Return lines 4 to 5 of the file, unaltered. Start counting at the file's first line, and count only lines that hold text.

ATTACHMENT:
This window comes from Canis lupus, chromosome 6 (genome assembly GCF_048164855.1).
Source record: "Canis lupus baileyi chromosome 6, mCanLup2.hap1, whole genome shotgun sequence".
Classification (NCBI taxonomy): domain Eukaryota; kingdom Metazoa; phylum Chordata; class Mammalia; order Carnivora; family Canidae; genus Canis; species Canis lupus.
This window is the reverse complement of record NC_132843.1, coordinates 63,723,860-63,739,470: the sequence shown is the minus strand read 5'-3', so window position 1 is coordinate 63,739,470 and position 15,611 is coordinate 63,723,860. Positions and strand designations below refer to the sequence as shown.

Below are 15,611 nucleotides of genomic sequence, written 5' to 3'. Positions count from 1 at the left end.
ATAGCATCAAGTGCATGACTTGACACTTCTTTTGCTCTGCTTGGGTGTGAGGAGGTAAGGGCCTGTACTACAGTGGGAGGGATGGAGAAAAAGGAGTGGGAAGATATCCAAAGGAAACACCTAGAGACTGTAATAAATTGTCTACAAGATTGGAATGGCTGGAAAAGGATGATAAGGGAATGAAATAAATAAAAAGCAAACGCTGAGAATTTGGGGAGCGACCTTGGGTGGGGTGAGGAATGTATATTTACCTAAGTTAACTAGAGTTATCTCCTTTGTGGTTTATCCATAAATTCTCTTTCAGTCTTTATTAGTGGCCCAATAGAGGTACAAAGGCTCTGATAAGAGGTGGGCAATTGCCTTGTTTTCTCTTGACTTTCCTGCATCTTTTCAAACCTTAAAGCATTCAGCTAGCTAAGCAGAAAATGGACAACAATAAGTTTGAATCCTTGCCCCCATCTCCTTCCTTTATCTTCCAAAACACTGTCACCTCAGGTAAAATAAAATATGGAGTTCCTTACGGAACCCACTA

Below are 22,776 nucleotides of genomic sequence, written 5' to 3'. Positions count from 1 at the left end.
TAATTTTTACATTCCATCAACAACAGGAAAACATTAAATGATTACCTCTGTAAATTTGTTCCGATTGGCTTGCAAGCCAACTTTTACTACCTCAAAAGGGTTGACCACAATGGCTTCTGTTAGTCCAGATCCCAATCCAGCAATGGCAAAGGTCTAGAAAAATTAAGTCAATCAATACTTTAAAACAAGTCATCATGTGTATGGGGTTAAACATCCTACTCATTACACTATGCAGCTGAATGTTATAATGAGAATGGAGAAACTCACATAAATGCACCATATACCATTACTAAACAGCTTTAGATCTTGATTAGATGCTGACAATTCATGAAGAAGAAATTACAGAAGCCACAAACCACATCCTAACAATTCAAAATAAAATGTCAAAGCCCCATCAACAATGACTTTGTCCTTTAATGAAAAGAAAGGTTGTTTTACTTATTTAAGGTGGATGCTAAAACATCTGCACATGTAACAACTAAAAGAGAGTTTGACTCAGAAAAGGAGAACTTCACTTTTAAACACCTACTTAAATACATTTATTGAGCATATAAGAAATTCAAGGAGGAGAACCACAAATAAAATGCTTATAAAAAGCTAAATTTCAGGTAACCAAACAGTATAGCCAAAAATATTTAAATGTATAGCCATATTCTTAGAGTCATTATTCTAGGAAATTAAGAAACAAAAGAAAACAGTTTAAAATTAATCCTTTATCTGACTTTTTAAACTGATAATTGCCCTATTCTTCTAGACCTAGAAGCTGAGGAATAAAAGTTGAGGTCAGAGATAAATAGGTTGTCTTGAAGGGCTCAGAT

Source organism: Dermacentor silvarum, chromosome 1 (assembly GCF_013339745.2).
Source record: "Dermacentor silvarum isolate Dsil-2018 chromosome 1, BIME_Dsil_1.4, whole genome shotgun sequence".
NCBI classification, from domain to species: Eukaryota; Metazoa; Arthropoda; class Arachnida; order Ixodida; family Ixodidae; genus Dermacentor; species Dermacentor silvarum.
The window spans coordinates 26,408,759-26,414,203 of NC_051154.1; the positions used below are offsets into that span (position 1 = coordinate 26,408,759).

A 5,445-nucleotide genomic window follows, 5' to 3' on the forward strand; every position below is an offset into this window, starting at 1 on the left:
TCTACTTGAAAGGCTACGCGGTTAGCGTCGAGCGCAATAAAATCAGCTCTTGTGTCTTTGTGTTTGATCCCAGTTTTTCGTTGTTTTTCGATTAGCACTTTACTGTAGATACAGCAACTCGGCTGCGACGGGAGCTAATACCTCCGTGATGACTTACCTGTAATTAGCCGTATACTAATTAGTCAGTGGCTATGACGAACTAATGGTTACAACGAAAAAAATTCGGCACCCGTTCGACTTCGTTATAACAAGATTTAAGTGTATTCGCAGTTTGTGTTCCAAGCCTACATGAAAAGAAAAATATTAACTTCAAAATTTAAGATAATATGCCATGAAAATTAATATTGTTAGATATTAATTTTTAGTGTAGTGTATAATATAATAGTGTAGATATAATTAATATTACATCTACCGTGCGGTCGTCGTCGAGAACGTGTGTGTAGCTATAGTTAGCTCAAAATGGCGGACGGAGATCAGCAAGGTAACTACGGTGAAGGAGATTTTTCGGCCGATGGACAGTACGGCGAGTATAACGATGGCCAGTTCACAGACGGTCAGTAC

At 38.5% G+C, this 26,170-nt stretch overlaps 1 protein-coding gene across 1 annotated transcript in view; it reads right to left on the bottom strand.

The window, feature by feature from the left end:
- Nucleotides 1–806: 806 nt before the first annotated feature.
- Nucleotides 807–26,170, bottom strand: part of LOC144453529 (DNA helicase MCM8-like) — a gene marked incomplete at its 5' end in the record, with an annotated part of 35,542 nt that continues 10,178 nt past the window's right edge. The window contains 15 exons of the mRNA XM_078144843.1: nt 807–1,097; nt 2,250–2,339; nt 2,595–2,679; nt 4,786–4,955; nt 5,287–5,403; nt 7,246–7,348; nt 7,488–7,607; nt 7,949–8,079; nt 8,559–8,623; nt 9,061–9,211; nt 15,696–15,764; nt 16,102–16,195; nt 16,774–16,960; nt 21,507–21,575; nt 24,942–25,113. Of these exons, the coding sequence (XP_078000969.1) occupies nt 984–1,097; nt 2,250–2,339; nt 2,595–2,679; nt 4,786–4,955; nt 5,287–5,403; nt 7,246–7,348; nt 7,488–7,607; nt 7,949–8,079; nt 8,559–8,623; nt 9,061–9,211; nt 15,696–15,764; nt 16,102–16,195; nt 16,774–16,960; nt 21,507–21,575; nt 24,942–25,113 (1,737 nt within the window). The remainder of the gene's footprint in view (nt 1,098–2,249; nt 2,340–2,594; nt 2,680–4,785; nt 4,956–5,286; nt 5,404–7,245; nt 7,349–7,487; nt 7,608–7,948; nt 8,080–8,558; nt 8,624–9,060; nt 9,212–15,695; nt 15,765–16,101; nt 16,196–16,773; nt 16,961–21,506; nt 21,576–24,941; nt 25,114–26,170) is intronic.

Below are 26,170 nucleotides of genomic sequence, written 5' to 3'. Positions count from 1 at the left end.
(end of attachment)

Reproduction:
This window is the reverse complement of record NC_132843.1, coordinates 63,723,860-63,739,470: the sequence shown is the minus strand read 5'-3', so window position 1 is coordinate 63,739,470 and position 15,611 is coordinate 63,723,860. Positions and strand designations below refer to the sequence as shown.

Below are 15,611 nucleotides of genomic sequence, written 5' to 3'. Positions count from 1 at the left end.